After my mother retired, we shifted to the house my father had built 5km away, in Ghatsila—“proper Ghatsila", as I nowadays clarify while mentioning my new address, the Ghatsila which is the sub-divisional headquarter. Now, this is home. When I went to Ghatsila in December, I carried a huge strolley with me. It was filled with the trophy I had received from the Sahitya Akademi in 2015, the mementos I had received from an organization of Santhal students and intellectuals in Pakur on the International Day of the Indigenous People in 2015, things from literature festivals and lots of books. I took everything home. I travel to lit fests and go to new places from Pakur. Yet, I don’t keep mementos from my tours in Pakur. They go back “home"—to Moubhandar, earlier, and to Ghatsila, now.

When I came to Pakur four years ago, I brought memories of home with me—memories from my childhood, adolescence and university life in my mother’s bungalows in Moubhandar. Memories of my mother praying for us, of pishi and I pulling starched saris from both ends to smoothen the kinks. When I go home now, I see my father, a hardy Yezdi rider at one time, bent and holding his lower back as he walks. I see my mother, the first woman in Ghatsila to ride a scooter, who took me to school on her scooter, hobbling as she commutes between home and her clinic. I see pishi, the strong woman who brought me up, consumed by diabetes, her saris exquisite as ever, but the blouse sleeves hanging loose around her arms.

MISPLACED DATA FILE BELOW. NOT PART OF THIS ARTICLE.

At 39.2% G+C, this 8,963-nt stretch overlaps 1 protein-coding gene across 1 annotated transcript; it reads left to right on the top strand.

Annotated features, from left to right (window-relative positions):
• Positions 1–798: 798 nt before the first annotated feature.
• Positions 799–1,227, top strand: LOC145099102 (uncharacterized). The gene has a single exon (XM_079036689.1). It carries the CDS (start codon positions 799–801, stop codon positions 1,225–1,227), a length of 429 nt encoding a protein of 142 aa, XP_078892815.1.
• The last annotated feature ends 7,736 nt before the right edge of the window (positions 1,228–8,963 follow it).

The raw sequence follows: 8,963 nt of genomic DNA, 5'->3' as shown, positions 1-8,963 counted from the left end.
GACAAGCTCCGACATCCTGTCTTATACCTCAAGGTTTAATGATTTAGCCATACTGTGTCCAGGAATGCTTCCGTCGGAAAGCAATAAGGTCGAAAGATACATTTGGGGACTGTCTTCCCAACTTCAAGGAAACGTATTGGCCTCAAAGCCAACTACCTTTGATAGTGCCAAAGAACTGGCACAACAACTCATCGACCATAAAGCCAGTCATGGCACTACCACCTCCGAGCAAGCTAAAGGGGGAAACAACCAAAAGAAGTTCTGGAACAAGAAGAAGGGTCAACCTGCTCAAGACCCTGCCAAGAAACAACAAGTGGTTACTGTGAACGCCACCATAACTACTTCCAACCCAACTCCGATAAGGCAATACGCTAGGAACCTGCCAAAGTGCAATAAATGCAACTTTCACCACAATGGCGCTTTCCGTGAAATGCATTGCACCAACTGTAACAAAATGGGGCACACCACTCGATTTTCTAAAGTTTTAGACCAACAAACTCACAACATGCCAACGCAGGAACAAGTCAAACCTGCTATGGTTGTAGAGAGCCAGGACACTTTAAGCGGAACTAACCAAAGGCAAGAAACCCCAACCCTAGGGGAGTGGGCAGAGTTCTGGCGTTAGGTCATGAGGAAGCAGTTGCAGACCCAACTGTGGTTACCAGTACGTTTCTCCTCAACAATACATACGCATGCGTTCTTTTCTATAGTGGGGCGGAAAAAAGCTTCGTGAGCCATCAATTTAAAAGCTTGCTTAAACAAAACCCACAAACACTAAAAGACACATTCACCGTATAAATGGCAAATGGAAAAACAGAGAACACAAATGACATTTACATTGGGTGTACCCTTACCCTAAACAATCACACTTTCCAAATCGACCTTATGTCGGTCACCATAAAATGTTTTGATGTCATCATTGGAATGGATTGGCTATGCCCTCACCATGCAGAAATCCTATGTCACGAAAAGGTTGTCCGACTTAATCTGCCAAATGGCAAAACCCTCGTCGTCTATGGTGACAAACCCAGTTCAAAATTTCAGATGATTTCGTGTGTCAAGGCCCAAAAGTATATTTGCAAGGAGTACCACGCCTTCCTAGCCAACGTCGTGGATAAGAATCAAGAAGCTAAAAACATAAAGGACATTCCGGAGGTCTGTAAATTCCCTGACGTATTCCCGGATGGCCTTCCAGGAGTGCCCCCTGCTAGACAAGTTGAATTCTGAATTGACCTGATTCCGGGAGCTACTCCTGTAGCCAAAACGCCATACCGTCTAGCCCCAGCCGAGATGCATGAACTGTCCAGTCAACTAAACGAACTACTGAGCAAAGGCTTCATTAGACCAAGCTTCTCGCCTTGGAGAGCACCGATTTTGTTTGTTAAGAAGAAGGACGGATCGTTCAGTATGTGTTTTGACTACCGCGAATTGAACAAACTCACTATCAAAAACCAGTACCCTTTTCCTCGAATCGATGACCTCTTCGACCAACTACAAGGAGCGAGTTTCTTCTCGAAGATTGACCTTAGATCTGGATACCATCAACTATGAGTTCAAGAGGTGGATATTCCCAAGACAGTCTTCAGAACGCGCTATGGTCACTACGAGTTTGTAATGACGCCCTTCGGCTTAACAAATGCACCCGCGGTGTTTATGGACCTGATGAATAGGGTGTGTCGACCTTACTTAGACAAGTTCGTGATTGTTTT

After the publication of The Mysterious Ailment of Rupi Baskey, I was asked how I was able to juggle medical science and writing a novel. I said that I had not had many responsibilities at the time as I was still staying in my maiya-babuji ka hotel. Today, now that I am staying so far away from my maiya-babuji, my father’s house, my home, it really seems like a hotel. I get there after changing two trains, journeying for nearly 12 hours, tired and dirty after the journey. I leave my shoes in the veranda and walk barefoot around the house, too scared to even place my backpack on the clean marbled floor, because I am afraid that I might dirty the house. I need to roam around the entire house for a minimum of 1 hour before I am convinced that yes, this is, indeed, my house. But even then—like it happened on a one-day visit in February—I stand at one point and stare at my father’s Mahabharat VHS tape collection arranged neatly in a showcase, fighting back my tears, wondering at the ways home has changed. Then I run to the terrace, bawl my heart out by the huge Sintex water tanks so that the neighbours can’t watch me, smoke two cigarettes, accept the changes, then come downstairs and settle down.

In Ghatsila, I have my own room and a library, but I still don’t have a permanent place to keep my toothbrush because I visit Ghatsila only for a few days and live out of my backpack whenever I’m there. I forget which switch switches on which light because I don’t stay long enough in Ghatsila to remember the switches. The Good Knight refill in my room lasts a year because no one uses my room in my absence. It is my home, but I am not there. My family is growing old. When will I live with my family in my home? I wonder if by the time I go back home permanently, the three people who mean the most to me will be there.

Hansda Sowvendra Shekhar is a physician and the author of the novel, The Mysterious Ailment of Rupi Baskey, and a book of short stories, The Adivasi Will Not Dance.